Saudi arms sale may spark Bush-Congress battle
WASHINGTON (Reuters) - A plan to sell Saudi Arabia highly accurate Boeing Co bomb-guidance kits is roiling Israel's backers in the Congress, setting up a potential clash with President George W. Bush.
The administration could formally notify lawmakers as soon as January 15 of the possible sale to Riyadh of Joint Direct Attack Munitions, or JDAM, technology.
As many as 253 members of the 435-seat House of Representatives have signed bipartisan warnings to Bush about such a sale to Saudi Arabia, still in a formal state of war with Israel.
The projected deal involves tail kits that turn unguided bombs into precision munitions with built-in satellite and motion-sensor navigation systems.
"You have the makings of a resolution of disapproval," said Rep. Mark Kirk, an Illinois Republican pushing for measures to curb what he considers the JDAM's risk to Israel and U.S. forces in the region.
Kirk is a naval reservist who serves a weekend a month as deputy director of intelligence in the National Military Command Center at the Pentagon. In a telephone interview on Wednesday, he said he was waiting for the administration to propose measures "to prevent these systems from ever being a threat to Americans or Israel."
Kirk cited possible political assurances, special arrangements with the Saudi government or "anything else they can think of."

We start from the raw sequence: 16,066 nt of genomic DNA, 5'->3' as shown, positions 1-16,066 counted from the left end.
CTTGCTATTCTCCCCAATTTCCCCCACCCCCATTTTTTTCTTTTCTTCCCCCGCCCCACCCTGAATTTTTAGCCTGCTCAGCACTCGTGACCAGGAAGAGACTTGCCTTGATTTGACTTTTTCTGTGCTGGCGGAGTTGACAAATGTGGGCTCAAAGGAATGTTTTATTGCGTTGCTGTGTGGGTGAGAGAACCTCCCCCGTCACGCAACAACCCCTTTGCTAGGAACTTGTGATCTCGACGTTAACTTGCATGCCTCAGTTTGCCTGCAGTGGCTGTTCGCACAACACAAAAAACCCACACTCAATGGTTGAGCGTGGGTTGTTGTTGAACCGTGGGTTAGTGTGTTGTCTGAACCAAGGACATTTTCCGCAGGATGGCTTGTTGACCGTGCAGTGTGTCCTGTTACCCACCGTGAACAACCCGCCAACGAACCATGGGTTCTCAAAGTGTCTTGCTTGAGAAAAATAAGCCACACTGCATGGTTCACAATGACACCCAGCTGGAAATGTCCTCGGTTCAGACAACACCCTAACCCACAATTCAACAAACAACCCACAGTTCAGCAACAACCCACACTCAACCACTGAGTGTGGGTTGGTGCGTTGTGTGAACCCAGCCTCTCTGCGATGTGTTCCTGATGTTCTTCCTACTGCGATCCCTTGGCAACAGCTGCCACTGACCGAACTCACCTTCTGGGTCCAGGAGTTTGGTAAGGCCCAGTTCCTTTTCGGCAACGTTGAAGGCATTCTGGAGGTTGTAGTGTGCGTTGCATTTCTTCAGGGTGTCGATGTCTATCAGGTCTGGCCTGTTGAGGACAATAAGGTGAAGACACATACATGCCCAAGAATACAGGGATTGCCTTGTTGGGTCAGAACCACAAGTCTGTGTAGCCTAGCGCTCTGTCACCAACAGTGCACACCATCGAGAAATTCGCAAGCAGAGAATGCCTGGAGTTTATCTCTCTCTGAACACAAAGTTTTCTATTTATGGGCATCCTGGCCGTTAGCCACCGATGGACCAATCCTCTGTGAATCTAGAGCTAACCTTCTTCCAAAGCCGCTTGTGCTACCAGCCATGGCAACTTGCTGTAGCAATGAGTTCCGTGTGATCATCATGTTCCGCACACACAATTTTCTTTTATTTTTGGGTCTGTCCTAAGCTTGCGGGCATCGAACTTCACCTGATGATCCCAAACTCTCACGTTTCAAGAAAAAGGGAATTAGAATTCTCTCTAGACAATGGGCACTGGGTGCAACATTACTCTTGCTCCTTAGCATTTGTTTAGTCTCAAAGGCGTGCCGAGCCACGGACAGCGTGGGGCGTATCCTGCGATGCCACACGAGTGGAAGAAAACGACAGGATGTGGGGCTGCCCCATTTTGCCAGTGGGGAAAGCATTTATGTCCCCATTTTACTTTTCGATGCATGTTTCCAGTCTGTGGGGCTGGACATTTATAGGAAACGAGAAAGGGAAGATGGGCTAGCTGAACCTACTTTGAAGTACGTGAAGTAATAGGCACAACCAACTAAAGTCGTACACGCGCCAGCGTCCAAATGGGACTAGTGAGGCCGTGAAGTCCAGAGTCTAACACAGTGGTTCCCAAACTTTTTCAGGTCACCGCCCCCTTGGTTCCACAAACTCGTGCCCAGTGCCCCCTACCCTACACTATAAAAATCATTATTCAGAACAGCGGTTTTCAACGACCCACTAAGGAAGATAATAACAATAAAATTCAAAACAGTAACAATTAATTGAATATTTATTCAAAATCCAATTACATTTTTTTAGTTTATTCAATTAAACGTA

The State Department originally planned to notify Congress of a possible JDAM sale early in December, but delayed that to January 15 at the request of senior House members who wanted to scrutinize it after their winter break.
Under U.S. law, Congress has 30 days to block an arms sale after receiving formal notice. In 1986, then-President Ronald Reagan dropped plans to sell shoulder-launched "Stinger" missiles to Riyadh after the House and Senate objected.
By showing strong opposition during informal consultations, lawmakers also have prompted the scaling back of other planned sales to Saudi Arabia starting in the early 1990s, according to a September 12 Congressional Research Service report.
The JDAM sale would be part of a combined $20 billion or so in fresh U.S. arms sales to Gulf Arab states described by Washington as a strategic drive to counter Iran's growing might.